While Jessie Buckley has made several notable appearances on television, Beast marks the first time she’s taken on a role in a feature-length project. And, boy, does she make a strong first impression. In Michael Pearce’s directorial debut, she’s placed at the front and center of the story, and there’s not a moment in which it seems like she has issues with taking the lead. There is a bright future for the young actress, and Beast shows that she is a force to reckon with.
Set in an isolated community on the Channel Island of Jersey, Beast is loosely inspired by the killings committed by the Beast of Jersey in the 1960s and early 1970s. But when the movie has several chances to become a whodunit type of murder mystery, it never does. All the better, too. Instead, Pearce solely focuses on 27-year-old Moll (Buckley). She’s had a troubled past, and due to it, her family - with whom she lives - becomes a little too controlling. She has a job as a local bus-tour guide, which helps her break away from her family issues. But it’s not enough. If she’s ever out too late, her mother becomes worried and questions where she’s been. Yes, Moll is technically an adult and has the ability to take care of herself, but after everything that has happened, and with her father falling ill, her mother still wonders and worries about her.
A little too much? Maybe. But, given Moll’s past, can you blame how the mother acts?
Things change when Moll comes across a suave stranger named Pascal Renouf (Johnny Flynn). He’s a handyman, and Moll’s family is a little uncertain of him. He’s always dirty, and he drags mud into the house. But, prior to Moll and Pascal wanting to start their lives together, the bodies of young women have been appearing on the island. No one knows who the killer is, but Pascal does become a suspect.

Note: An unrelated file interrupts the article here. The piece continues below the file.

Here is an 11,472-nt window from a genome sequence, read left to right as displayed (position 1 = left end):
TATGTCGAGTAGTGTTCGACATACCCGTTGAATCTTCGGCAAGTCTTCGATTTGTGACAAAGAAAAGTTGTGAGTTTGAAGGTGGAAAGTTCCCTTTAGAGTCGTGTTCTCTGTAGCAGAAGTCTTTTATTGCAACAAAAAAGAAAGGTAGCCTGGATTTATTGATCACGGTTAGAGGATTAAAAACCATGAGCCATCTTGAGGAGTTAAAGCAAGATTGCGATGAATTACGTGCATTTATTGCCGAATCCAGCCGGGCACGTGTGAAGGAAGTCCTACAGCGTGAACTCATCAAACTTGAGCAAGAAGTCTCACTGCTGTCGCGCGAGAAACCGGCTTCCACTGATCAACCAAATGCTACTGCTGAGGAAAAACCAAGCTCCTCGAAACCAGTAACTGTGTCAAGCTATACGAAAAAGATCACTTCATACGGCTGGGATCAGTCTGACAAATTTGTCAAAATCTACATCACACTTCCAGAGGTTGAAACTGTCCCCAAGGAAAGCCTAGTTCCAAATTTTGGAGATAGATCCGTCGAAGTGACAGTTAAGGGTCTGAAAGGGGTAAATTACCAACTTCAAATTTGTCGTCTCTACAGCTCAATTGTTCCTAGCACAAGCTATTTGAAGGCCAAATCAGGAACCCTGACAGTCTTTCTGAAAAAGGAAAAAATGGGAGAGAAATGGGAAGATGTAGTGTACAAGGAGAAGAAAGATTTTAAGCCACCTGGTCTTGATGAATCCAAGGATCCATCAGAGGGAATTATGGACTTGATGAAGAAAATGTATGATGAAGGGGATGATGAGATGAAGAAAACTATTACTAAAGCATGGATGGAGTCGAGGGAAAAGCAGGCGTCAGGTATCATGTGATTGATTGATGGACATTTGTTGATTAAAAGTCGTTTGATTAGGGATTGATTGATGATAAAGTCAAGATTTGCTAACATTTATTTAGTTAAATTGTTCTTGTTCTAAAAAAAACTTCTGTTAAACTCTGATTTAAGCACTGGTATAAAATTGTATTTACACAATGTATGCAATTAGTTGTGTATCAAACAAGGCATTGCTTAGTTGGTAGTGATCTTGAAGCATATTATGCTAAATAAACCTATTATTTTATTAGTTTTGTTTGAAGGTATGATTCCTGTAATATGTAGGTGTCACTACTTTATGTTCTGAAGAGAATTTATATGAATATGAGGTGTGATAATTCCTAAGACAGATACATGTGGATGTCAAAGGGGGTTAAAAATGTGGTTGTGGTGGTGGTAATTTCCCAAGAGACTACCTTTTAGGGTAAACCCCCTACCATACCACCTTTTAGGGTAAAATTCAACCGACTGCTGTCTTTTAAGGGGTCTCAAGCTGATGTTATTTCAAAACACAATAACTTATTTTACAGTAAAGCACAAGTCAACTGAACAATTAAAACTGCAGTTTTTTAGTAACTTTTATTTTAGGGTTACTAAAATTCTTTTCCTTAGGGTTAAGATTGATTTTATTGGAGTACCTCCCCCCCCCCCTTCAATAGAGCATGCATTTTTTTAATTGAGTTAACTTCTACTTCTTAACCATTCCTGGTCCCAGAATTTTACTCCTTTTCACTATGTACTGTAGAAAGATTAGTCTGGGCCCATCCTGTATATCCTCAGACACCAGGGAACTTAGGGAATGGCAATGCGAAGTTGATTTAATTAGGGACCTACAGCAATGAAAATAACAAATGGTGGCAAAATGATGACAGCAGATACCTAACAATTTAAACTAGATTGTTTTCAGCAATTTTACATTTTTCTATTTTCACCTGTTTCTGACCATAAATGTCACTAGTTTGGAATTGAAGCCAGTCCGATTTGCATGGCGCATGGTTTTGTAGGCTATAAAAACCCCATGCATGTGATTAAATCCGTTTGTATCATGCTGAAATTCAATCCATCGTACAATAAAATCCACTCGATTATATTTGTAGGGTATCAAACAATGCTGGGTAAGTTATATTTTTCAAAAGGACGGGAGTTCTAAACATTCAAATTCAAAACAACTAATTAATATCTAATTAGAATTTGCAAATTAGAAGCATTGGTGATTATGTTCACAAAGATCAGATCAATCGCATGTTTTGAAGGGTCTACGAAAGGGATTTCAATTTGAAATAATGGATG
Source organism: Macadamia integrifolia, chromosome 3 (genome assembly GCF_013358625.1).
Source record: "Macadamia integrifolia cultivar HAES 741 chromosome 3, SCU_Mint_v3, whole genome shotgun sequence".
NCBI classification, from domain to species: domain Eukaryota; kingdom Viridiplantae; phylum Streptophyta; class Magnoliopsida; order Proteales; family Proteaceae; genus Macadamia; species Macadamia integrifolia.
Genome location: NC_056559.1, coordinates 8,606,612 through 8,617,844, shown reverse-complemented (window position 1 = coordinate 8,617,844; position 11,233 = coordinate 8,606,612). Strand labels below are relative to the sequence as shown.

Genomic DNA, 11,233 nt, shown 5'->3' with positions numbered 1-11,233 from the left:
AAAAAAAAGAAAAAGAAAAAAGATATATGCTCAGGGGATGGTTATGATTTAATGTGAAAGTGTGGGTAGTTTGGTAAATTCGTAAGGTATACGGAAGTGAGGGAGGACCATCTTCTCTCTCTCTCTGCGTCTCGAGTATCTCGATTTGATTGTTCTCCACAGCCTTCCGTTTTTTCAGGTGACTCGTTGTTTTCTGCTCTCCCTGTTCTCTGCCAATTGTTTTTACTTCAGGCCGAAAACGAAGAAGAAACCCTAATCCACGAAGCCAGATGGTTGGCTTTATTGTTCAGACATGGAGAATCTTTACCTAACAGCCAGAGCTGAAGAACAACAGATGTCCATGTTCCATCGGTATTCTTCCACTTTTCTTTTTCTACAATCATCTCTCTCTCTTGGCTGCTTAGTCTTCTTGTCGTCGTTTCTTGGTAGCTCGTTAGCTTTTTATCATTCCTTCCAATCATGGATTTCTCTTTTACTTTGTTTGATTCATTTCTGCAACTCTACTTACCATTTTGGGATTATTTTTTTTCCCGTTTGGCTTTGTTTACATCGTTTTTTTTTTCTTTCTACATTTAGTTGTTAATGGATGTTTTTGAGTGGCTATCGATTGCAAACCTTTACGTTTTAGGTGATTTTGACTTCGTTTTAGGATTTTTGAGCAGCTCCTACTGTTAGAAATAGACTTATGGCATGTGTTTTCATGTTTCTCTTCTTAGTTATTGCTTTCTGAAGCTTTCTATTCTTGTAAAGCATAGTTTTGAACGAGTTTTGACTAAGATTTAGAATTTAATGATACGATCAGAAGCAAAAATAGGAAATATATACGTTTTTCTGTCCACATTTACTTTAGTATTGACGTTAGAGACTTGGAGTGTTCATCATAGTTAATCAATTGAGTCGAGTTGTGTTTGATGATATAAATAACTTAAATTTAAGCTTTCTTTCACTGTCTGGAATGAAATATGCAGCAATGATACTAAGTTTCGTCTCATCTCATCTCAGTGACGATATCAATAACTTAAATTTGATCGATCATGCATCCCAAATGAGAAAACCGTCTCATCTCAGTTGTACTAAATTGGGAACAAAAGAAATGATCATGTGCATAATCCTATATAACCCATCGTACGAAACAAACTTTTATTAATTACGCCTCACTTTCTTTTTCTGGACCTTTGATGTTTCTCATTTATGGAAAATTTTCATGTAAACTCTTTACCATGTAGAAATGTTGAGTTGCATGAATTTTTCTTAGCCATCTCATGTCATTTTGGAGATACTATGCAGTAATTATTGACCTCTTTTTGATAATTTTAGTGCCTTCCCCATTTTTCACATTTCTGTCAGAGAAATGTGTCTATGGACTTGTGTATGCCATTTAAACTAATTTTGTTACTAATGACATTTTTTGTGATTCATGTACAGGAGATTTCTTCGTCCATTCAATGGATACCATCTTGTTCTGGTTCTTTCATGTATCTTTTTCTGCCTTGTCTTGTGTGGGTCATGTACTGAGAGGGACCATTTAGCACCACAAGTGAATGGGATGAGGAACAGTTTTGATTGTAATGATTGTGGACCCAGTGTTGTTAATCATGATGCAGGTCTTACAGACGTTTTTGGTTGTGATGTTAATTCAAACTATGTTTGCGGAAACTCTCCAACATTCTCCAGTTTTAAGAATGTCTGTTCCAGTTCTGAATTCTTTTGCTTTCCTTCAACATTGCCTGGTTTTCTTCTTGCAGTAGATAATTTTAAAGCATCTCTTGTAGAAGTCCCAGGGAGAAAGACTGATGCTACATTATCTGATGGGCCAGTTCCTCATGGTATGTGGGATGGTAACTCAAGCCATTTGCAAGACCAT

That’s about as detailed into the plot I will get with Beast. Again, it doesn’t switch suddenly to a murder mystery, but it is one in which the fewer details to know the better. Pearce focuses more on the relationships involved with the film, showing how Moll is trying to adapt to her new life with the man she claims to love and further distance herself from the family she’s grown to despise. It’s nothing entirely groundbreaking, but watching Buckley get so immersed into the role is something special. She and Flynn are magnetic together, and watching them enjoy their lives and endure the hardships of a relationship is a treat to watch.
There are some moments in Beast that get a little too exposition heavy. We do get some background about Moll that kind of feels like Pearce shoved it in there. There are some detours that Moll takes as she tries to better herself as a person that also feel a tad unnecessary. I understand it’s to show her mature, but it feels like it was shoehorned in.
The Blu-ray for Beast comes with a 1080p high definition, 16x9 widescreen presentation with a 2.39:1 aspect ratio. The sound is presented in a terrific 5.1 DTS-HD master audio with optional subtitles in both English and Spanish. The special features are somewhat lackluster, only consisting of the film’s original trailer, a photo gallery, and a making-of featurette.
In the end, though, Beast is a beautiful-looking film with captivating performances. It may be imperfect, but it’s Buckley’s film, and she’s incredible to watch.
Beast releases to Blu-ray on September 4.